Always write in good, proper, grammatical, standard English. Email- and chatroom-speak (writing everything in lower case, without punctuation; using abbreviations like ‘rofl’, ‘imho’ and ‘lol’) and text messaging abbreviations such as ‘c u l8er’ and ‘2nite’ aren’t acceptable.

Answer all the obvious questions. As you’re writing, keep asking yourself, ‘What questions will crop up in the reader’s mind?’ – and then set about answering them. You know the frustration of reading an article that omits some crucial piece of information: where the fraudster grew up; which organisation funded that dodgy ‘scientific’ study; what motivated the woman to leave her glitzy legal position and become a New Age traveller. Don’t let it happen to your story! If an obvious question arises in your text, answer it.

Explain yourself. When you write an instruction (‘Always check the tide timetable beforehand’; ‘Never wear horizontal stripes’) you need to explain why. For example, write, ‘Never wear horizontal stripes if you’re a pear shape – the eye is drawn from side to side, making an ample bottom appear larger than it is.’) Keep your explanations clear and concise.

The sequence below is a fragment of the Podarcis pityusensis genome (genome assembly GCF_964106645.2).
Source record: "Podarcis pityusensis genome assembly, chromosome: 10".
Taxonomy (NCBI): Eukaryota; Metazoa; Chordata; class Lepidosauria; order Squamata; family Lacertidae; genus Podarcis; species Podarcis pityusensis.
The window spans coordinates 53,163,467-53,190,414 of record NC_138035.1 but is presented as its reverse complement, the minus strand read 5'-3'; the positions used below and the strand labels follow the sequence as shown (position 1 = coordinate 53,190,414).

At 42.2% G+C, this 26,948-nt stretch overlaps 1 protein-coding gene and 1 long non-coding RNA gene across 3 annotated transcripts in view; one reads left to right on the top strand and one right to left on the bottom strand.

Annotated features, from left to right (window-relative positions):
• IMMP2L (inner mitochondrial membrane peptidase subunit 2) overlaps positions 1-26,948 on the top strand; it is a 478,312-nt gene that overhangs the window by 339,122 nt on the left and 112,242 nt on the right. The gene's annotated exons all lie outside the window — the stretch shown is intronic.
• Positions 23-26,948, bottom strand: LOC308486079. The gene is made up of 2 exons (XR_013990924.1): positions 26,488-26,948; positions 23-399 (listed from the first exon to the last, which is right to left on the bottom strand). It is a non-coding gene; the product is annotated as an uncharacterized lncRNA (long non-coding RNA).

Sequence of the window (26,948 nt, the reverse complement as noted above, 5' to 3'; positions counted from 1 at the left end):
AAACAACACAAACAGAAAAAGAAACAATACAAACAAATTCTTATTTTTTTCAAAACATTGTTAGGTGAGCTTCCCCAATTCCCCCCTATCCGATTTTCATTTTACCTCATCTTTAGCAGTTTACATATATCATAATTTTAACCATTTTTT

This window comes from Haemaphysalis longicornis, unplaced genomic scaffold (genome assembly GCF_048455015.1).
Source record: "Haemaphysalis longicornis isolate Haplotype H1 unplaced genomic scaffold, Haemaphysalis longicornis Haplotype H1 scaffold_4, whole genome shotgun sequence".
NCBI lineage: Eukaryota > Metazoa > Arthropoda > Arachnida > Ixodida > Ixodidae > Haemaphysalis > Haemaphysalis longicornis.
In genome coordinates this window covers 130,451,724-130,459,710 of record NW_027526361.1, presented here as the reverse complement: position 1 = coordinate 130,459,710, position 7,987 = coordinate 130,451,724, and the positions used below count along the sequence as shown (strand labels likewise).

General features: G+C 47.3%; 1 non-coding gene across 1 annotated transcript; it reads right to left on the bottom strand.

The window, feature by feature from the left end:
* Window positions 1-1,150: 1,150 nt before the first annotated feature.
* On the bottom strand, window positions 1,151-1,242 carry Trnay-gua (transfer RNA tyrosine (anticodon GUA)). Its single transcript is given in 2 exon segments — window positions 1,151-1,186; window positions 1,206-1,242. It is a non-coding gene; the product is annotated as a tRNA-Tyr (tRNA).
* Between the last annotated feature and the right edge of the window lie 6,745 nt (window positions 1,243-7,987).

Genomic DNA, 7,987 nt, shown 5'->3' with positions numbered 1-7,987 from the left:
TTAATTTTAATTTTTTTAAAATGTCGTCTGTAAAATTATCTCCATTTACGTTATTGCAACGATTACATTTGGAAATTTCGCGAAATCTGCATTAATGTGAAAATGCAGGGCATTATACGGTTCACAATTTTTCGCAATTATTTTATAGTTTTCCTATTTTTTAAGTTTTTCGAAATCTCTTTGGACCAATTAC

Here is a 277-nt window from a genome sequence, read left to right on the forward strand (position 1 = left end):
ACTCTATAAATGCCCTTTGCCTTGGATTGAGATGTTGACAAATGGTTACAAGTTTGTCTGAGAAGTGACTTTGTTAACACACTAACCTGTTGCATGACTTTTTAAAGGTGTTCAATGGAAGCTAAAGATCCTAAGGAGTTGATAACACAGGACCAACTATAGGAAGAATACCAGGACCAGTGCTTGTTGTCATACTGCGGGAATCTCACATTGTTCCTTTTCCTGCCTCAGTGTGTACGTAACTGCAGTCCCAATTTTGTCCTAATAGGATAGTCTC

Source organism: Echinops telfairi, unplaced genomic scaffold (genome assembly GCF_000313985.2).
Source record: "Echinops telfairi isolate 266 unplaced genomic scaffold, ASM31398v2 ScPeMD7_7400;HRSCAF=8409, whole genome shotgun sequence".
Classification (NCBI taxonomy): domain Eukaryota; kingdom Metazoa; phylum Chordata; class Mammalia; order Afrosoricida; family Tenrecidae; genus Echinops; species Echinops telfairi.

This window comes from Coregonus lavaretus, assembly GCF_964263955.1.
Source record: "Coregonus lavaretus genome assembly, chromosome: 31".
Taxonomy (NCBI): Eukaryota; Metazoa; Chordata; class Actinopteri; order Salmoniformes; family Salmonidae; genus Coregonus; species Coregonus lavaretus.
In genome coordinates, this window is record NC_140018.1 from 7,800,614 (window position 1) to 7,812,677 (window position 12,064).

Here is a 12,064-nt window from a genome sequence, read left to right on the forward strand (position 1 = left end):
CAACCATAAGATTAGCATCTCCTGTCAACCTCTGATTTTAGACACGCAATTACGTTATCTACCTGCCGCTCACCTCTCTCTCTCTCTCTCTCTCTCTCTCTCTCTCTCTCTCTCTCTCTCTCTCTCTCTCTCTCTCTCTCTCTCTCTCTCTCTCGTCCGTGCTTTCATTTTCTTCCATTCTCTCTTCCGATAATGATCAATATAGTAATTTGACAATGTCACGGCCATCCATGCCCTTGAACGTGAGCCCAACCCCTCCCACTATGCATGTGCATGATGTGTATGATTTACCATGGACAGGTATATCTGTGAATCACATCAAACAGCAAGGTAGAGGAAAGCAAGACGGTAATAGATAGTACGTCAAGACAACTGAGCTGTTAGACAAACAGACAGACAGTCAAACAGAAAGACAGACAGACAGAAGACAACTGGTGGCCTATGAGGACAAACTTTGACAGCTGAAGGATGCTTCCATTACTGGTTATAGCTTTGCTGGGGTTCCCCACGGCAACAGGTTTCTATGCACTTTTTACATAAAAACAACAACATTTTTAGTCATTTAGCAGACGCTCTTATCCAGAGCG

Back up your facts. When you make an authoritative statement, you need to support it with information from reliable sources. This includes statistics published by recognised authorities, results of reputable scientific studies, and quotes from eminent specialists in the field.
Don’t make sweeping statements you can’t substantiate, even though you suspect they’re true (such as, ‘Most city high school pupils have viewed Internet porn’). Columns and opinion pieces are the exception: here you express your opinions, and your personal life experience serves as backup. In all other cases, however, you can’t make a statement like ‘Home buyers will be in for a tough winter’ or ‘Chocolate is actually good for you’ or ‘Children who’ve been abused often become adults with low self-esteem’ without drawing in facts and stats to explain why.